Jun 062013
 

Taking a bite out of the Big Apple

Taking a bite out of the Big Apple

Reflecting on a great week in New York where we exhibited at BookExpo America for the first time. For several years we have had our own stands at the London and Frankfurt Book Fairs but this was new territory for us and, I have to confess, I was a little daunted. The BA flight out from Heathrow was fine – those Gordon’s miniatures they serve always help, as do a couple of funny movies! In the cab to the hotel I planned room service and an early night but then found the hotel was under renovation so there was no restaurant and the wifi wouldn’t connect – not a great start but my moaning paid off and I ended up getting free wifi for the week – saving $14.95 a day. I felt a bit like Alice in Wonderland in my room as everything was ridiculously big – you could have slept on the TV and I almost needed a ladder to climb into the bed.

The next day Peter Newsom, our Sales Director and I  set up the stand – there is always a moment of panic involved but we were both pleased with the end result although it was in a very dark part of the hall. More moaning eventually produced some free lights as we had bought a turnkey package and I was assured we’d just need to turn up – everything for the stand was provided. To be fair, the organisers couldn’t have been more helpful or welcoming.

And then the fun began – the atmosphere was totally different to the other shows. There was a tangible excitement and clear hunger to discover new books, publishers and authors. We had a steady stream of bloggers, librarians, booksellers and power readers who were all keen to learn more about us and our range. We talked and talked while handing out hundreds of free reading copies. Visitors carried huge swag bags which they regularly emptied into suitcases stored in the lobby – some may feel this was greedy but from a publisher’s perspective it was a delight to see that hunger for print format books.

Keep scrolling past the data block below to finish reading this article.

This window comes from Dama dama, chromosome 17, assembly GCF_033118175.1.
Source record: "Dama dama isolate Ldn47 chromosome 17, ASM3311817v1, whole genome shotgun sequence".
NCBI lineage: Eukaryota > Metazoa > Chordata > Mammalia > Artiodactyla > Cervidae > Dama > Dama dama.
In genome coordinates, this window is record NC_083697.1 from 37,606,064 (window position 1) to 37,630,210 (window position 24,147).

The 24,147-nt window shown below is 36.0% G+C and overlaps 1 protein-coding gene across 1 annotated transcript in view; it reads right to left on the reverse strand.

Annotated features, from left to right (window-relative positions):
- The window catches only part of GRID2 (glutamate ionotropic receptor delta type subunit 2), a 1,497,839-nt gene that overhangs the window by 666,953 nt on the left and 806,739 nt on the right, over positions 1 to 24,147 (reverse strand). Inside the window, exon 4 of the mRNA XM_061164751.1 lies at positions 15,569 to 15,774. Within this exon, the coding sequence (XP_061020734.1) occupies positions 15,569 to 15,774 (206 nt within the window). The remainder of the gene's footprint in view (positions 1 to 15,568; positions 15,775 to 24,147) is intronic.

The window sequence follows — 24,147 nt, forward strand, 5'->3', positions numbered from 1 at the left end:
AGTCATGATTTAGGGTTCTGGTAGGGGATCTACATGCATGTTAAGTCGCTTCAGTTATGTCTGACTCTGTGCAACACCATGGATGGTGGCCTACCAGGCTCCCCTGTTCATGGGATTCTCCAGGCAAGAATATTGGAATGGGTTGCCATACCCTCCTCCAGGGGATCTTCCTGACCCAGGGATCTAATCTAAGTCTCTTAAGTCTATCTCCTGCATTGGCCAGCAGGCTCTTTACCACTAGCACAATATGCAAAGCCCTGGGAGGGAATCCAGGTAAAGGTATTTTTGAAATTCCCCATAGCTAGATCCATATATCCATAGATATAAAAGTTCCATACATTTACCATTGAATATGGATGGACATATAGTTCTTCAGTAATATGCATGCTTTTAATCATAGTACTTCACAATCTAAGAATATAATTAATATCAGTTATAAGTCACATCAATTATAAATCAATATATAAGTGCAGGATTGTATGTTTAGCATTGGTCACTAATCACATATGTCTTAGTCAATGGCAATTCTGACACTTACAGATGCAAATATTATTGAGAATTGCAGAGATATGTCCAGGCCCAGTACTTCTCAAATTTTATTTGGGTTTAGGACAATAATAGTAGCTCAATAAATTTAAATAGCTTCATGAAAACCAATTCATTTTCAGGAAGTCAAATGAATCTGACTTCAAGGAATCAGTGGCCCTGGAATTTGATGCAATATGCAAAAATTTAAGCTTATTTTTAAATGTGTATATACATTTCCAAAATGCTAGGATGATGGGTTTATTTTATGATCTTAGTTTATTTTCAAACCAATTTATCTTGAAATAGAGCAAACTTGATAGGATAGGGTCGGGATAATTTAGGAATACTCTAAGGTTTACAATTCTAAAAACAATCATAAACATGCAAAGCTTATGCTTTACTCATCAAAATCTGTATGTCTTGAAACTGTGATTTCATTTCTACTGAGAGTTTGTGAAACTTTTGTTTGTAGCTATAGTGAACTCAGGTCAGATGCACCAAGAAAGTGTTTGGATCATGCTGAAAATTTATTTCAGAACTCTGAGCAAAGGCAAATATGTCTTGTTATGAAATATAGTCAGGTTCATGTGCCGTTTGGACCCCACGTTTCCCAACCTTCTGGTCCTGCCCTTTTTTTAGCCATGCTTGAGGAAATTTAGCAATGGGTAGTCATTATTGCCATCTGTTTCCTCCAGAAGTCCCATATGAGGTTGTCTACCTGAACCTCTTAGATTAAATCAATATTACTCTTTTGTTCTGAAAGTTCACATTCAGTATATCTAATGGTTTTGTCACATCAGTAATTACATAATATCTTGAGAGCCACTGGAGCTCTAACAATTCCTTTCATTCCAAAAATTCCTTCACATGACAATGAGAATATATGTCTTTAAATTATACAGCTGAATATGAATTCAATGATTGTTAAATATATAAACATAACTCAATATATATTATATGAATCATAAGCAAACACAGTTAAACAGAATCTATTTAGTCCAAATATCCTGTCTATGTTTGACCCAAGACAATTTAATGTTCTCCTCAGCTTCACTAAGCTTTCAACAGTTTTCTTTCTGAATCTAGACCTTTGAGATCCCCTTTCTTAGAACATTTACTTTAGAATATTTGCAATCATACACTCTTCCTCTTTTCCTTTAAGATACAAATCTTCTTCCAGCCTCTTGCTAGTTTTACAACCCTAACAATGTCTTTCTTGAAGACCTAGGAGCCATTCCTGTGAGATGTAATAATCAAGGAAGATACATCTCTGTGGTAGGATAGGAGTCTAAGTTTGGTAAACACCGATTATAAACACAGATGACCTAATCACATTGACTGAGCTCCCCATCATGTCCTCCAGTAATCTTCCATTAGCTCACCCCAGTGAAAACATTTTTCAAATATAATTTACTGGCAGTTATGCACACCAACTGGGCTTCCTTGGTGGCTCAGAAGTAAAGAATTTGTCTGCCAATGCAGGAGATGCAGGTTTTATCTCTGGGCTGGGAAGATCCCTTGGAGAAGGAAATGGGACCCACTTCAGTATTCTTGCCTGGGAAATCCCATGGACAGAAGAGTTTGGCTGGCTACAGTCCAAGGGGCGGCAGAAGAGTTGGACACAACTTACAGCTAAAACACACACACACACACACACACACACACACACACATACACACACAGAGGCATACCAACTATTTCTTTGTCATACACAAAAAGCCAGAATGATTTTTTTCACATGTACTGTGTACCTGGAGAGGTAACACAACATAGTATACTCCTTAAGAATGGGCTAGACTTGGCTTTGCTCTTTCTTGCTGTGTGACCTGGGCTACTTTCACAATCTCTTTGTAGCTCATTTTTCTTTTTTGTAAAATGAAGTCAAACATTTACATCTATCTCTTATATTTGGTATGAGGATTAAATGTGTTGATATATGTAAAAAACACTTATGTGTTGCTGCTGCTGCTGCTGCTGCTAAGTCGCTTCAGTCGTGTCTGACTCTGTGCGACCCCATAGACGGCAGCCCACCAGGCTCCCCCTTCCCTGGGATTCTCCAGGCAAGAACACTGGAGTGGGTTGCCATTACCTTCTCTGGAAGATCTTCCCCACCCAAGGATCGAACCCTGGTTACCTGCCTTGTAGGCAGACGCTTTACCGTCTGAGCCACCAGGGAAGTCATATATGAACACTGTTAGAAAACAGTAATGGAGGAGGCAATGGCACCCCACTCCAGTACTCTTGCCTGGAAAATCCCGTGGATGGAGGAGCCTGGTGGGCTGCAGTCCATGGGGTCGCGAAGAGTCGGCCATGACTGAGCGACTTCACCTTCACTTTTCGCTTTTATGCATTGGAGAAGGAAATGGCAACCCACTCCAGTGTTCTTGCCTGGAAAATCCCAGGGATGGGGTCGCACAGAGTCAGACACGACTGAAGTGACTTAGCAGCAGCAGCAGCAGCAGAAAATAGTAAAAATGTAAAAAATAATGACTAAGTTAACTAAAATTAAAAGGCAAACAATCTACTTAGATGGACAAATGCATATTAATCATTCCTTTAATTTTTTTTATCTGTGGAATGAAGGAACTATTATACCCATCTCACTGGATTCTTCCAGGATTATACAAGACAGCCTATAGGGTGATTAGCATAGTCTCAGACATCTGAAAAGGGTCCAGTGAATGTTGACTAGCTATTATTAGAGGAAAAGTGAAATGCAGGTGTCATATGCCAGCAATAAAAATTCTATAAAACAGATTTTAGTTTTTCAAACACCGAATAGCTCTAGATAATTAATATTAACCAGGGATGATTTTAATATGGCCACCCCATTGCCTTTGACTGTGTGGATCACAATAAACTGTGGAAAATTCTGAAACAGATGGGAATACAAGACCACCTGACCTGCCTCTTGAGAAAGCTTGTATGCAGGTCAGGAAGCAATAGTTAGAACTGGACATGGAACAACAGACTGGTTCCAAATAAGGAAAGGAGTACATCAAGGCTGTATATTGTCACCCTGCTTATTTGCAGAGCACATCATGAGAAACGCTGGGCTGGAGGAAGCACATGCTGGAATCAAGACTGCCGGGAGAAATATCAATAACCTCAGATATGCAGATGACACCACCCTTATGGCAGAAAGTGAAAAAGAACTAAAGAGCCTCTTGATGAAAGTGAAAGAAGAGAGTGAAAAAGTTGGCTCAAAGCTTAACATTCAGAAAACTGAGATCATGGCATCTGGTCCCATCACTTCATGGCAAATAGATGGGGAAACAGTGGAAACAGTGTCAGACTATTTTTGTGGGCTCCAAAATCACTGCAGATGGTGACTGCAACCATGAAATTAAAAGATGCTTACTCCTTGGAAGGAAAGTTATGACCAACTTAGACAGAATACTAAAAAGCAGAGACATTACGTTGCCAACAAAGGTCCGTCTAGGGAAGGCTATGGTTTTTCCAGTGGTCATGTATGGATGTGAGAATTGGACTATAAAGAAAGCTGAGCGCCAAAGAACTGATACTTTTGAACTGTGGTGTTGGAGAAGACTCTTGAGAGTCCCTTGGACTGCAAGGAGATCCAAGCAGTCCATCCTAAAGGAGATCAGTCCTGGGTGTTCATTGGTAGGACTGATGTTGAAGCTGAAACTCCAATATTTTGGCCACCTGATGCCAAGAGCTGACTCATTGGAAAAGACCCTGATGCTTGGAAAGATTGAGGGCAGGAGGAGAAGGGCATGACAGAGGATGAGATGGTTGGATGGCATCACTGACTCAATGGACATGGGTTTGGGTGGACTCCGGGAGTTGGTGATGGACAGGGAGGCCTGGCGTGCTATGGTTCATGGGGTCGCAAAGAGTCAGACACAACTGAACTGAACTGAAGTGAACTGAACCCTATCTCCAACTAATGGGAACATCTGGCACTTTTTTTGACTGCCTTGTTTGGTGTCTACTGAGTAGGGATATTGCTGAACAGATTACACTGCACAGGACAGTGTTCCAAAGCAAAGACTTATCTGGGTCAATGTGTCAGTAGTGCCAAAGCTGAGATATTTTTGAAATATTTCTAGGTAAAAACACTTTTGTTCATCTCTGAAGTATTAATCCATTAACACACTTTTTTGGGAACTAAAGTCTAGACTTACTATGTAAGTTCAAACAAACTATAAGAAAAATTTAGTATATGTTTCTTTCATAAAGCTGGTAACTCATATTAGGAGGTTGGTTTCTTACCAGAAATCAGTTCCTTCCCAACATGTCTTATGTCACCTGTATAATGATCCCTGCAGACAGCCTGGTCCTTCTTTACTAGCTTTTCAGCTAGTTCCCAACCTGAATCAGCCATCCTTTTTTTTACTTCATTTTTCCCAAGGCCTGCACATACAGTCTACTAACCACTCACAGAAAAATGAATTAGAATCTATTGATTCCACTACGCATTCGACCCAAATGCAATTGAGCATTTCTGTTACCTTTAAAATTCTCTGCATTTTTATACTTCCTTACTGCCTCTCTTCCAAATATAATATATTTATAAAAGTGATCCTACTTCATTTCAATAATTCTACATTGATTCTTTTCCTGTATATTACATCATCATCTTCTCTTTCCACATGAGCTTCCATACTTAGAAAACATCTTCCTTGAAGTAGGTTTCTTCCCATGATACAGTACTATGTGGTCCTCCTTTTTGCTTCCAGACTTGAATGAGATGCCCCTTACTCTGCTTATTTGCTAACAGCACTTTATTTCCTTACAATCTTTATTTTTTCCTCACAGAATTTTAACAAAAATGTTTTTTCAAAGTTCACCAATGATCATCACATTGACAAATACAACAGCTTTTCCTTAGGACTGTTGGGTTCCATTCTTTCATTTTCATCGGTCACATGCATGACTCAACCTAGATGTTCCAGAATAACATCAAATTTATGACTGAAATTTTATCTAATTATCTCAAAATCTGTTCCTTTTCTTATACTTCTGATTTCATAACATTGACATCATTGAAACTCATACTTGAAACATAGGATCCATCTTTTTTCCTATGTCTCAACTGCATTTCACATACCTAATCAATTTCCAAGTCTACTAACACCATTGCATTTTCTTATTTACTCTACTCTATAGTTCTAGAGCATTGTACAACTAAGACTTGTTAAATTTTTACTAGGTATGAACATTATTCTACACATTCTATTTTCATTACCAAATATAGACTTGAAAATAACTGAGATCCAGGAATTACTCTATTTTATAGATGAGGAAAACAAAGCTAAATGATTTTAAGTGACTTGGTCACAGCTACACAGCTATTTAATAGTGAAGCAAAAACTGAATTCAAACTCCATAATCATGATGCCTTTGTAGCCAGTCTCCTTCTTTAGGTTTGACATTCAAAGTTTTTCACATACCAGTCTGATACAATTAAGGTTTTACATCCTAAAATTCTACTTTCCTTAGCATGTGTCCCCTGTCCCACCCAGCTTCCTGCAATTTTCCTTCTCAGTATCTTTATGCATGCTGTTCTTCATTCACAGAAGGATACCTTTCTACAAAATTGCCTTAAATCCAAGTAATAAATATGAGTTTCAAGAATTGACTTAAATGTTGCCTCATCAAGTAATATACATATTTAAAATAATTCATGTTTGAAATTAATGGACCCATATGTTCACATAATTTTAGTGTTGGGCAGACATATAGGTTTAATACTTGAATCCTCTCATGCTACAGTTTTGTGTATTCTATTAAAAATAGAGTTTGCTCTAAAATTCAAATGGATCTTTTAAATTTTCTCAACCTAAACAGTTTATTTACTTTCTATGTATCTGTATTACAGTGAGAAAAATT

Was it worth the time and expense? I think so – we certainly raised the profile of both Accent Press and Xcite Books. I have a stack of cards from bloggers and reviewers and a much better idea about the US book market. It was a big financial investment but potential rights sales should justify it so, in conclusion I’d say we were right to try and take a bite out of the Big Apple and will probably be back for another one next year!

 June 6, 2013  No Responses »
Apr 242013
 

 A Death in the Asylum (A Euphemia Martins Mystery)

Free on Kindle 24-28 April

Book three in the Euphemia Martins Murder Mystery series by Caroline Dunford.

Euphemia, the disowned granddaughter of an Earl, is working unhappily as a housekeeper for Bertram Stapleford at his ill advised new property, when the dramatic collapse of the kitchen floor sends her back to where it all began, Stapleford House. A visiting mystic disrupts the Staplefords unleasing old family rumours. Euphemia finds herself playing second fiddle to Bertram’s new love, Beatrice Wilton, as she launches a project to investigate the new aslyums.

It is not long before Euphemia realizes that not only does Beatrice have her unscrupulous sights set on Bertram, but that her enterprises may be about to put them all in very great danger. A besotted Bertram will not listen, so once more she turns to the handsome Butler, Rory for aid. Then a midnight attacker strikes at the heart of Stapleford Hall and the stakes are suddenly all too high.

As usual Euphemia only has her quick wits and that defence of all virtuous young ladies to defend herself, her scream.

 April 24, 2013  No Responses »
Mar 282013
 

Something in the Blood (A Honey Driver Murder Mystery) Something in the Blood (A Honey Driver Murder Mystery)

Free on Kindle 28th March – 1st April

‘The kick-off to Goodhind’s new mystery series – fast moving with a likeable heroine and an impeccably rendered Bath background…’ Kirkus Reviews

First title in the Honey Driver Murder Mystery series based in Bath, England.

Honey Driver runs a hotel in Bath. She also collects antique
underwear. As boss, she’s in charge one day and washing dishes the next,
resisting her mother’s match-making attempts and managing multiple
responsibilities – mundane, safe, and unexciting. Then one day things change.
Honey lands the job of liaising with the police on behalf of Bath Hotels
Association. No worries, she tells herself. Nothing will happen; then an
American tourist goes missing and Honey is called in to help.

Despite the on/off hostility of her police opposite number, D C I Steve Doherty, she
sticks to the task. In the process Honey finds out that there’s more to work